Lovecraft would revisit this breakdown in language in other tales. For a writer this is an interesting point to make. What happens when the very things you are attempting to convey defy the language you use to convey them? In Lovecraft’s work he often invented terms, places, a whole theology of beings just to encompass, or circumvent, the language barrier in what he was attempting to create.
The goal of any writer is to transport a reader into the world of their story. In some instances that world exists not in the rational and grounded but the fantastically bizarre. In that instance the writer is expecting to find a hole in the mind of the reader that will allow him or her to fill it with a world both alien and yet inviting. Writers call this suspension of disbelief but in its own way it is just blocking out the part of our mind that screams this is not possible. Granted if readers only read about things that were possible we would have fewer books on the shelves. The fiction sections of your bookstores and libraries are full of things that not only are improbable but not possible as well.
Readers expect a horror story to have scary bits. They expect a hero standing up to some kind of monster. However many things that may terrify readers and leave them sleeping with the lights on, are grounded in very real things to this world. Spiders, snakes, even werewolves and vampires are all creatures that readers have no trouble conjuring in their minds as they read. Some they have seen, and others are so ingrained in our literature that they are all but real. A truly terrifying tale will take this expectation and twist it back on the reader. Never mind the snake in the garden, it is the shovel wielded by the maniac that you must fear. While your mind processes what the snake is doing the hole in your mind will never see the maniac coming at you.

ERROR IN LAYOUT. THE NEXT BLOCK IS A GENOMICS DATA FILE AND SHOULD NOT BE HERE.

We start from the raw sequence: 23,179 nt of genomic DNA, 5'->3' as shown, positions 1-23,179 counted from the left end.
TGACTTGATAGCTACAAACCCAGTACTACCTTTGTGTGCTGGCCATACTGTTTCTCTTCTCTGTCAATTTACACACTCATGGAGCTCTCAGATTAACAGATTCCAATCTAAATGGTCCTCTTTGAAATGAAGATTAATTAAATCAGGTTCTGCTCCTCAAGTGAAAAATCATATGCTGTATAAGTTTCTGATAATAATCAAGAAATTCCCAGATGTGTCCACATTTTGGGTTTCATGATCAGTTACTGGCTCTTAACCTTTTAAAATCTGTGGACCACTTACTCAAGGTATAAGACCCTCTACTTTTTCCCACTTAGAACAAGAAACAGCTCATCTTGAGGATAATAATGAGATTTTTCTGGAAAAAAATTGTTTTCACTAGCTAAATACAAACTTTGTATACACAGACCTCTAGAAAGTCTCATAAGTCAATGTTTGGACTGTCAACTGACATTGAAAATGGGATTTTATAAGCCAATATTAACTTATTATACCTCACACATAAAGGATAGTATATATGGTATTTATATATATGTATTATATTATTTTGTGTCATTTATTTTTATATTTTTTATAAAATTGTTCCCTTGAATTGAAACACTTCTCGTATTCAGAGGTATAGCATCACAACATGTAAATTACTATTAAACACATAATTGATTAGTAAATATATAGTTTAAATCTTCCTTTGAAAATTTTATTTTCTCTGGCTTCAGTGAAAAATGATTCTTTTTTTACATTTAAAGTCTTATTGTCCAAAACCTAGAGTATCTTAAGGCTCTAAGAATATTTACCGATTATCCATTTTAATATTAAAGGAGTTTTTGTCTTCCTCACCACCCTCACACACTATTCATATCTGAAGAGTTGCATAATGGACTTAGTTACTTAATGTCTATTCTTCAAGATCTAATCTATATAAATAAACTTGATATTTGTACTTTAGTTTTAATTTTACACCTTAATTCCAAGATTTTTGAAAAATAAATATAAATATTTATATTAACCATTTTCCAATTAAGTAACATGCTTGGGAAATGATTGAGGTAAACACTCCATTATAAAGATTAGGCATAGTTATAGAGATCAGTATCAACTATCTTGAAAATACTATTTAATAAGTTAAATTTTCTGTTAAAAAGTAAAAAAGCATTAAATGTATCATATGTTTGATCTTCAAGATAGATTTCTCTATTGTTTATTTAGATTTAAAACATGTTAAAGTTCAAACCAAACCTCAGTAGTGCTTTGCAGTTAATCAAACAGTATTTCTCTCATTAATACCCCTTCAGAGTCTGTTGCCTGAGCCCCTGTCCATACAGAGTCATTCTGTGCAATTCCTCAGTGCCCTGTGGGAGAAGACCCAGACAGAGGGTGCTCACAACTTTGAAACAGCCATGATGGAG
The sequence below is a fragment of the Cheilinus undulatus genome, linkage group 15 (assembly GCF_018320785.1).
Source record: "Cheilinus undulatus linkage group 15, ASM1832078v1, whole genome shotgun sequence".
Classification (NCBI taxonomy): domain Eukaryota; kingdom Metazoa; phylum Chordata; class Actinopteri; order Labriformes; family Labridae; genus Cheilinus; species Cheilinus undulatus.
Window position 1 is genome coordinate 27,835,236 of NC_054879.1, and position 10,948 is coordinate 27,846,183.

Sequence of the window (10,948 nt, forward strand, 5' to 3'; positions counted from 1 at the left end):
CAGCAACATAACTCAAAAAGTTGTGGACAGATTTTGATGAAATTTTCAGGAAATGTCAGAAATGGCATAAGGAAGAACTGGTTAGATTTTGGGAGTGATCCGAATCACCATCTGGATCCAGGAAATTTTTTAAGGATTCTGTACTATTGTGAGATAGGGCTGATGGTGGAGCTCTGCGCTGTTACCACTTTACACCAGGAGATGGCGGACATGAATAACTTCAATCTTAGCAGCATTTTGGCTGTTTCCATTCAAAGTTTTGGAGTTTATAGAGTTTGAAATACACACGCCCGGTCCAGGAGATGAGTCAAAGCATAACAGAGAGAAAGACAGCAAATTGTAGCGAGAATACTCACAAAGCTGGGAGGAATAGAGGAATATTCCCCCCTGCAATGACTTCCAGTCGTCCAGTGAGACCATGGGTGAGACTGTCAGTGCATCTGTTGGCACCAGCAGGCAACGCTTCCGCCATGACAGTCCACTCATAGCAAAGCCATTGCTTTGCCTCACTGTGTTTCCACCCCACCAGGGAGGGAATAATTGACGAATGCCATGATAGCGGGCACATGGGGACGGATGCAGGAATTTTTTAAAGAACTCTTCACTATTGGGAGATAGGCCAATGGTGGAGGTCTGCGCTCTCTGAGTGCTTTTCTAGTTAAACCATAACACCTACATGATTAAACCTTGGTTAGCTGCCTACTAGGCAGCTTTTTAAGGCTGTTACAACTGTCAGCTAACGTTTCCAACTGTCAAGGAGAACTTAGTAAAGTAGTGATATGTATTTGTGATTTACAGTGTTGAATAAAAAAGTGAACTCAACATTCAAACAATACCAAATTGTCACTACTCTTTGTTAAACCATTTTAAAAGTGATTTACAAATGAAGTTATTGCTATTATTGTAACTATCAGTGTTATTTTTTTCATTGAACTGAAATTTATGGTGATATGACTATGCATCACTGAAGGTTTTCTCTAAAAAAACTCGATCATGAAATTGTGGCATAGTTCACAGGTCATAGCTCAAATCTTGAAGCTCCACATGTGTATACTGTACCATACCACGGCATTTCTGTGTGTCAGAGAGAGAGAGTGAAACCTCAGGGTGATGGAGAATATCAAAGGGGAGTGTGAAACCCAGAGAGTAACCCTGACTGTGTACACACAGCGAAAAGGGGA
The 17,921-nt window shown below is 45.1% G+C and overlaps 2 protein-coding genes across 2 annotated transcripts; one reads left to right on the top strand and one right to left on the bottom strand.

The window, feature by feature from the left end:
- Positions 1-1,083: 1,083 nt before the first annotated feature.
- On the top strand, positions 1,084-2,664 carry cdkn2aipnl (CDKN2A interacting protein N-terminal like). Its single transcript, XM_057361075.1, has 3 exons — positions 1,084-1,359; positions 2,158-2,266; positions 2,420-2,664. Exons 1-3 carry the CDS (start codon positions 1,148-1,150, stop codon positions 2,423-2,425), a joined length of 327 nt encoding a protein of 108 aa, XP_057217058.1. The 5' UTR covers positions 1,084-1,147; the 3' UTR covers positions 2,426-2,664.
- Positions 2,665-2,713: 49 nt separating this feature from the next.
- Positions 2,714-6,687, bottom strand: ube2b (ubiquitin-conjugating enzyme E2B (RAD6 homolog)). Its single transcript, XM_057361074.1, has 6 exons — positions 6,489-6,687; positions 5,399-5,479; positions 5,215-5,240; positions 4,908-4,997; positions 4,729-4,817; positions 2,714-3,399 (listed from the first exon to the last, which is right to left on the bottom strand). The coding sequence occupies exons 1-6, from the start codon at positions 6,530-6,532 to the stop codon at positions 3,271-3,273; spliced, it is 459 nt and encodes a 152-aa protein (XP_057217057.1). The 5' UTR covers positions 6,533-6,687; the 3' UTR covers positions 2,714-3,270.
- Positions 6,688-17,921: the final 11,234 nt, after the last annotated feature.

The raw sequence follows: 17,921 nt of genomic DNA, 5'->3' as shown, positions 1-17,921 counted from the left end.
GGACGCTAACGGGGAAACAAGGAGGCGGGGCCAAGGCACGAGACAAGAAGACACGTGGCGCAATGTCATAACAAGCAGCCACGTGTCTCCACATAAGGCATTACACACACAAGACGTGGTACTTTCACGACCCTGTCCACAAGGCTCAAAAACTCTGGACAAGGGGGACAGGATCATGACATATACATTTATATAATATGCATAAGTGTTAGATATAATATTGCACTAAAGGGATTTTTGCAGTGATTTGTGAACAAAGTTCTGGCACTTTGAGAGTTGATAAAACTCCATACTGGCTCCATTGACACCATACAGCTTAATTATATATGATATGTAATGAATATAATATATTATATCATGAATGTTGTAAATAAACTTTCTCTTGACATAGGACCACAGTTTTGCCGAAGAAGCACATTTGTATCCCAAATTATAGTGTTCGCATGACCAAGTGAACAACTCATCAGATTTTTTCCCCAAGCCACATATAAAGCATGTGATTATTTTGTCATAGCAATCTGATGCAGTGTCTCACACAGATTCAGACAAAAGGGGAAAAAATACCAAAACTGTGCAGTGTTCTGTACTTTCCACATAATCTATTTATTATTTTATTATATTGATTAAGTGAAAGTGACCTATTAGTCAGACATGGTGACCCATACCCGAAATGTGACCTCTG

Invoking the hole in your mind is more than just crafting a bizarre twist at the end. The general atmosphere of the story needs to reinforce and prepare the reader for what is about to come. Failing to do that will result in an ending that is more fake than resolving, more jarring than satisfying. The reader is on the same journey as the writer and the goal is for the both of you to reach the end point at the same time with the least amount of difficulty. The stranger the ending the harder that may be. For the writer, this writer in particular, that is what makes Weird Fiction as much fun to write as it is to read. It is the inherent challenge and risk of taking readers out so far beyond the norm that you may in fact lose them. Should that happen it is time to take stock, take heed, and start over again.
All of the tales in this volume share that element of the strange and the bizarre that is a hallmark of Weird Fiction. They are in no particular order or grouping so feel free to bounce around. They come from many different years of writing, from deep in the file cabinet to closer to the top. If I can achieve anything I hope it is that on finishing this volume you will be inclined to read more Weird Fiction and revel in all the madness that the hole in your mind can stand or supply.